'A little cannibalization' of Macs from Apple's iPad seen as 'a good thing'

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While sales of the iPad are replacing Mac purchases for some customers, one new analysis concludes that's a good thing, as growth and market share opportunities for tablets provide more potential for Apple.

Gene Munster with Piper Jaffray believes that over the next 10 years, the total tablet market will exceed that of the PC market in terms of units. And as consumers shift their traditional PC setup to include tablets, Apple is positioned on the forefront of the emerging market with its industry leading iPad.

Munster believes that some cannibalization of the Mac from the iPad is unavoidable. And even Apple officials themselves have said on numerous occcasions that iPad sales are likely to have eaten up some sales of Macs.

But with Mac sales continuing to grow and outpace the rest of the PC market, Apple executives have shown little concern over so-called "cannibalization" of the Mac by the iPad.

"If this is cannibalization, it feels pretty good," Apple Chief Executive Tim Cook, then the company's chief operating officer, said during a quarterly conference call in January of 2011.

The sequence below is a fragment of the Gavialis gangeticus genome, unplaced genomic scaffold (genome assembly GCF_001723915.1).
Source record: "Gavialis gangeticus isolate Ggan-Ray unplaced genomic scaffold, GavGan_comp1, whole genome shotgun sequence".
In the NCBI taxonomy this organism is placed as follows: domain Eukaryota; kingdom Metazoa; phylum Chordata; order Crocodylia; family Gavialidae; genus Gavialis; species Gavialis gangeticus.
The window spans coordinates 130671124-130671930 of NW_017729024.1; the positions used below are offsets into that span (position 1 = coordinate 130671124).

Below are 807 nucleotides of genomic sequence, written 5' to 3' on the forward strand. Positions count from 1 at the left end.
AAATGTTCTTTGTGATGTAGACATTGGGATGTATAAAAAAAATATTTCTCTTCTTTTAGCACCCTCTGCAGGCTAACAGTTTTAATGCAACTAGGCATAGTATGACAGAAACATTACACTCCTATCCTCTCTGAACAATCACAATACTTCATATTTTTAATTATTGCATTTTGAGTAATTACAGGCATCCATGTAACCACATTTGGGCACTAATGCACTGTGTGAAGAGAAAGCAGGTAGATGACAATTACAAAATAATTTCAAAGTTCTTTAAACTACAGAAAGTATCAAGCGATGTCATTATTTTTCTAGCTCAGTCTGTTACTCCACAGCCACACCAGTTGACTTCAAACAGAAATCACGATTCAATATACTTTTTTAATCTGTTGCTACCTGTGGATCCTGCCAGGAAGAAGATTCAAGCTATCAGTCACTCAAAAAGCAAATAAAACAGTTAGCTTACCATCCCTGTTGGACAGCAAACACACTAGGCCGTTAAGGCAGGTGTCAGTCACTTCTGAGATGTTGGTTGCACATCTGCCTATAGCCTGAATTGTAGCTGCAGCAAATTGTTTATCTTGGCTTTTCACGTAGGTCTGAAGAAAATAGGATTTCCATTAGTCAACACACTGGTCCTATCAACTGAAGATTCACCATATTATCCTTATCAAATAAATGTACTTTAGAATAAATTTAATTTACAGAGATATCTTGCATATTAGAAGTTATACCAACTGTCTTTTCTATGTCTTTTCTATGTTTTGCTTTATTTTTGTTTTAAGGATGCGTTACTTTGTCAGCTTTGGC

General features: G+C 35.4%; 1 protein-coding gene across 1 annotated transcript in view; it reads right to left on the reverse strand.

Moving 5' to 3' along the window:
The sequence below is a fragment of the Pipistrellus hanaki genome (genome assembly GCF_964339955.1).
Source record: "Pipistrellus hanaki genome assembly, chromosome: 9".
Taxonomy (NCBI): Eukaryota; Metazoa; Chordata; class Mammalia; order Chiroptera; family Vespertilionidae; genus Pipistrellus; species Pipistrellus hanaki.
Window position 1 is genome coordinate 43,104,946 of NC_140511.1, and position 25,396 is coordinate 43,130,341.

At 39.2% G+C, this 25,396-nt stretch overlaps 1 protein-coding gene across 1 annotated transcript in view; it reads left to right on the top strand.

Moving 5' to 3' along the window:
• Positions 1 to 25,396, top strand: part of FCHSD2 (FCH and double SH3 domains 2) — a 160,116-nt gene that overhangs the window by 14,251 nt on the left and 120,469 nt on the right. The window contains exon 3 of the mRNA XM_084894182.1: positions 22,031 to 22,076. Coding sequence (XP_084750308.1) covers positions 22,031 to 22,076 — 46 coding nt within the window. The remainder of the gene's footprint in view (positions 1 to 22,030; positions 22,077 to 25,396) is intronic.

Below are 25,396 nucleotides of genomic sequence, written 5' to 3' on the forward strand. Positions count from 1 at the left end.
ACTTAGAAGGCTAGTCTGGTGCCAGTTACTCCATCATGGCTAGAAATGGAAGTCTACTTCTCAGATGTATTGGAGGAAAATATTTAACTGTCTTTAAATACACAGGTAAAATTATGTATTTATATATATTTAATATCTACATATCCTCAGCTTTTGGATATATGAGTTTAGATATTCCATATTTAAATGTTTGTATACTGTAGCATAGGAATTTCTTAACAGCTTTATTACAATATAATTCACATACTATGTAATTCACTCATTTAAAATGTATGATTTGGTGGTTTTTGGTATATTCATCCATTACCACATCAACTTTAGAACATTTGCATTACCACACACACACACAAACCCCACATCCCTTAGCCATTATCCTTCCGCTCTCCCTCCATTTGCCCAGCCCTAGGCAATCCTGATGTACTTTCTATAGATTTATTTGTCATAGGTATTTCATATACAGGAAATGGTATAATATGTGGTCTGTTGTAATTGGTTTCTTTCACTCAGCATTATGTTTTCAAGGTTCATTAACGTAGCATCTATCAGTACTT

Combined iPad and Mac sales are currently around $62 billion. Assuming "aggressive cannibalization" of the Mac by the iPad in the years to come, Munster sees the combined segments doubling in sales to $119 billion by 2015.

In calendar year 2012, Munster expects Apple will sell 66 million iPads, representing roughly two-thirds of the total tablet market. But while about 100 million tablets will be sold this year, research firm IDC estimates that the PC market will still be considerably larger, with 371 million units sold in 2012.

However, Piper Jaffray sees the tide turning in the coming years, with the gap narrowing in 2015 when total tablet sales reach 301 million, compared to 484 million PC sales. Munster believes that tablet sales could overtake notebooks by 2015, and exceed total PC sales before 2020.

Munster acknowledged that some may find the shift from Macs, with an average selling price of $1,262, to the iPad, which has an average selling price of just $559, as a negative for the company. But he believes that in the greater scheme of the overall market, it's a positive transition for Apple.

"At 1% share of the incremental PC units in 2015, Apple would generate $311 million incremental revenue," Munster wrote in a note to investors, "but a 1% share of incremental tablet sales in 2015 would generate $394 million in revenue."

Piper Jaffray has maintained its "overweight" rating for AAPL stock, with a price target of $910.